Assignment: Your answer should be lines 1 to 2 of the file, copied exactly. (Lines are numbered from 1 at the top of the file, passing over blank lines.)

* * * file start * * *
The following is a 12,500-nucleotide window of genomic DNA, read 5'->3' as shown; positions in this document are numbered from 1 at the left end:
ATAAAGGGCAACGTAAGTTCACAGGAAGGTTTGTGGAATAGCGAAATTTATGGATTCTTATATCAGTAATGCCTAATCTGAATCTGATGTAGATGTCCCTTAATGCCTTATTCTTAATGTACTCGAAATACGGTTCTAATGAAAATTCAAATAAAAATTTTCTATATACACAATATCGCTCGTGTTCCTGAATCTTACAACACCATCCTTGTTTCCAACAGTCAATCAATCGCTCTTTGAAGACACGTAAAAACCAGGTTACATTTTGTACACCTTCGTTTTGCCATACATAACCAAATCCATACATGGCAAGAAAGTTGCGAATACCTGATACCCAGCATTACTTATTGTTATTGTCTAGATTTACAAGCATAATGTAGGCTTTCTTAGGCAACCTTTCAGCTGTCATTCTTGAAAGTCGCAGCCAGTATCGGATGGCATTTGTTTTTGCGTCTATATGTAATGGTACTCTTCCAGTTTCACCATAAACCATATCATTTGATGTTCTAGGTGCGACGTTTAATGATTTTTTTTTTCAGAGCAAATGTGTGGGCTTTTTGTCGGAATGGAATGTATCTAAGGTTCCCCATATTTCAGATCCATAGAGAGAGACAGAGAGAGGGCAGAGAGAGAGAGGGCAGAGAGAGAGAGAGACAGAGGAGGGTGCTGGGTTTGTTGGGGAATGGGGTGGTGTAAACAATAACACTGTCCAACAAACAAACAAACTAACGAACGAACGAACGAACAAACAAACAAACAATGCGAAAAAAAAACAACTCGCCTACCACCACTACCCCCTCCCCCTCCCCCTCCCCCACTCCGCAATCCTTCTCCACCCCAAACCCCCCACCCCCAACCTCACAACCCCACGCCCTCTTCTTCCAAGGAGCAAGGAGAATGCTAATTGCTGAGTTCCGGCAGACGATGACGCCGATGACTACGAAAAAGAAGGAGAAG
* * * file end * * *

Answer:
The following is a 12,500-nucleotide window of genomic DNA, read 5'->3' as shown; positions in this document are numbered from 1 at the left end:
ATAAAGGGCAACGTAAGTTCACAGGAAGGTTTGTGGAATAGCGAAATTTATGGATTCTTATATCAGTAATGCCTAATCTGAATCTGATGTAGATGTCCCTTAATGCCTTATTCTTAATGTACTCGAAATACGGTTCTAATGAAAATTCAAATAAAAATTTTCTATATACACAATATCGCTCGTGTTCCTGAATCTTACAACACCATCCTTGTTTCCAACAGTCAATCAATCGCTCTTTGAAGACACGTAAAAACCAGGTTACATTTTGTACACCTTCGTTTTGCCATACATAACCAAATCCATACATGGCAAGAAAGTTGCGAATACCTGATACCCAGCATTACTTATTGTTATTGTCTAGATTTACAAGCATAATGTAGGCTTTCTTAGGCAACCTTTCAGCTGTCATTCTTGAAAGTCGCAGCCAGTATCGGATGGCATTTGTTTTTGCGTCTATATGTAATGGTACTCTTCCAGTTTCACCATAAACCATATCATTTGATGTTCTAGGTGCGACGTTTAATGATTTTTTTTTTCAGAGCAAATGTGTGGGCTTTTTGTCGGAATGGAATGTATCTAAGGTTCCCCATATTTCAGATCCATAGAGAGAGACAGAGAGAGGGCAGAGAGAGAGAGGGCAGAGAGAGAGAGAGACAGAGGAGGGTGCTGGGTTTGTTGGGGAATGGGGTGGTGTAAACAATAACACTGTCCAACAAACAAACAAACTAACGAACGAACGAACGAACAAACAAACAAACAATGCGAAAAAAAAACAACTCGCCTACCACCACTACCCCCTCCCCCTCCCCCTCCCCCACTCCGCAATCCTTCTCCACCCCAAACCCCCCACCCCCAACCTCACAACCCCACGCCCTCTTCTTCCAAGGAGCAAGGAGAATGCTAATTGCTGAGTTCCGGCAGACGATGACGCCGATGACTACGAAAAAGAAGGAGAAG